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Social Stratification

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Presentation on theme: "Social Stratification"— Presentation transcript:

1 Social Stratification

2 Social Stratification
Every society has separated its members on the basis of certain characteristics Social Stratification: The division of people into categories, ranks or classes Levels and types of stratification vary from society to society Often these division create social inequity- the unequal sharing of scarce resources and social rewards.

3 Types of Stratification Systems
Caste System: a closed stratification system based on ascribe status Class System: an open stratification system based on achieved status

4 Caste System In a caste system, scarce resources and social rewards are distributed based on ascribe statuses A newborn child’s lifelong status-or caste- is determined at birth based on his/her parents’ caste Effort and talent cannot help the person move to a higher status

5 Class System In a class system, the distribution of scarce resources and rewards is determined on the basis of achieved status Individuals have control over their place in the stratification system Talent, effort and opportunity allow people to move up the social class ladder.

6 Elements of a Social Class
Social classes group people by three elements: Wealth: A person’s assets (the value of everything owned) and income (money earned) Power: The ability to control the behavior of others, with or without their consent Prestige: The respect, honor, recognition, or courtesy someone receives from others in society.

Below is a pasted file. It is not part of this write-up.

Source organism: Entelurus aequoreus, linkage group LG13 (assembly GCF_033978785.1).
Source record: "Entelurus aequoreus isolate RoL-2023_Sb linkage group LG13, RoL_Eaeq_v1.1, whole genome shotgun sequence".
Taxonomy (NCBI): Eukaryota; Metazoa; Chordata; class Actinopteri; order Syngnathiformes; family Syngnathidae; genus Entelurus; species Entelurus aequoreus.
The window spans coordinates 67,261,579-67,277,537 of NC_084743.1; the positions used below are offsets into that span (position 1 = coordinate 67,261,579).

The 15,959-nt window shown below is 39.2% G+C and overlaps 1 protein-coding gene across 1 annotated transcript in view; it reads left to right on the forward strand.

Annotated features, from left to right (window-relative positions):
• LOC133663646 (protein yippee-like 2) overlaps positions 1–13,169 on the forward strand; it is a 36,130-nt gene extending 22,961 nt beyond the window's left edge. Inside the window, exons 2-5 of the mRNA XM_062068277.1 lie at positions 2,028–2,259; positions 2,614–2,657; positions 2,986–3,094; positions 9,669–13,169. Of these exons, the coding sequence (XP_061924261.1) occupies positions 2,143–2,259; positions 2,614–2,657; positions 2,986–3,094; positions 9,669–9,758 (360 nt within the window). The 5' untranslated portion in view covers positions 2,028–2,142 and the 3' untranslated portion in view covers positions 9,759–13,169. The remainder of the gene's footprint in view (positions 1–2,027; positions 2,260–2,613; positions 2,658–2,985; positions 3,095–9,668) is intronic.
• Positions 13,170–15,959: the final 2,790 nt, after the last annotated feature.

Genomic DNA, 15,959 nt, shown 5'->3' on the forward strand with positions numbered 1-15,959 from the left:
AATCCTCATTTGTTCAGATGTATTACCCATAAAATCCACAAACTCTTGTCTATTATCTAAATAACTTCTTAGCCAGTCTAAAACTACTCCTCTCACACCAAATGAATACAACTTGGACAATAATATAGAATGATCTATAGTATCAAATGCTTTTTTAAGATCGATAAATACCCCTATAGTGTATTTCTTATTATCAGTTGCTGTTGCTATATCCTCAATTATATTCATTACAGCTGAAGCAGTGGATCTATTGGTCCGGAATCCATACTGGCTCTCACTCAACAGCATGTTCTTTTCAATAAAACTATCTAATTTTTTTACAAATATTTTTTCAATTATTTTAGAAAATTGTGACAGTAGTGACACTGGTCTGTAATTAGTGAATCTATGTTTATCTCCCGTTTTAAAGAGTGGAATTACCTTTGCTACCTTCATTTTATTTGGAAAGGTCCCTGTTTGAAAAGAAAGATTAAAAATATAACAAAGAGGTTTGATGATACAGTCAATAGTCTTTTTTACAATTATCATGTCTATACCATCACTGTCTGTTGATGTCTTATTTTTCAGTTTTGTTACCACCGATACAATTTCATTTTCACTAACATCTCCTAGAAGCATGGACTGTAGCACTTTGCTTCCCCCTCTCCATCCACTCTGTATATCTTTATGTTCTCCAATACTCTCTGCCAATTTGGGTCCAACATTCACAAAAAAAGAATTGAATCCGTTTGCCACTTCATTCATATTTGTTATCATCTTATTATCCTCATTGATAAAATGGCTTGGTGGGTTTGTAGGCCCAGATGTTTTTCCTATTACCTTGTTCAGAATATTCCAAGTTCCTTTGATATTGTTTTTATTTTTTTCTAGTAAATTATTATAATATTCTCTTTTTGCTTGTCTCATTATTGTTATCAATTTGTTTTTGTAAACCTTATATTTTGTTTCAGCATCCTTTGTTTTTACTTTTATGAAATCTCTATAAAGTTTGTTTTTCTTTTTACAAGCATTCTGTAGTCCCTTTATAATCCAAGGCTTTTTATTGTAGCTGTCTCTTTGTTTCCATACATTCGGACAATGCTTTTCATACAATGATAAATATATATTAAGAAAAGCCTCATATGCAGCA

7 There are 6 social classes in America:
American Class System There are 6 social classes in America: Upper Class Upper Middle Class Lower Middle Class Working Class Working Poor Underclass

8 Upper Class The Upper Class: 1% of the population and controls a great deal of the nation’s wealth Two subgroups: Old Money: those who have inherited money New Money: those who have recently become rich This class has a great deal of power and influence

9 Upper Middle Class Consists of high-income business people and professionals Most have college educations and advanced degrees

10 Lower Middle Class Hold white color jobs (work that does not require manual labor) Have jobs that require less education, so they have a lower income Nursing, middle management, sales, small business owners

11 Working Class Hold blue color jobs (require manual labor)
Work does not carry much prestige Factory workers, tradespeople, service workers (secretaries, sales people)

12 Working Poor The lowest paying jobs, usually temporary or seasonal
Housecleaning, farm work, day laboring Most are high school dropouts with low skills and education

13 Underclass Individuals or families that have experienced unemployment over several generations Some do work, but undesirable, low-paying jobs Chief source of income is public assistance (welfare)

14 Social Mobility The U.S. has an open class system
Movement between or within social classes is possible Horizontal mobility: Movement within a class; Move from one job to another of equal social ranking Vertical mobility: Movement between classes either upward or downward Intergenerational mobility: Status differences between generations in the same family;

15 The Poor Who is classified as poor depends on how “poverty” is defined
Poverty: a standard of living that is below the minimum level considered adequate by society Poverty is relative and varies by society

16 Characteristics that Affect Poverty
Age: Children have the highest percentage in poverty Sex: 57% of poor are women Race & Ethnicity: African Americans & Hispanics are more likely than whites to live in poverty

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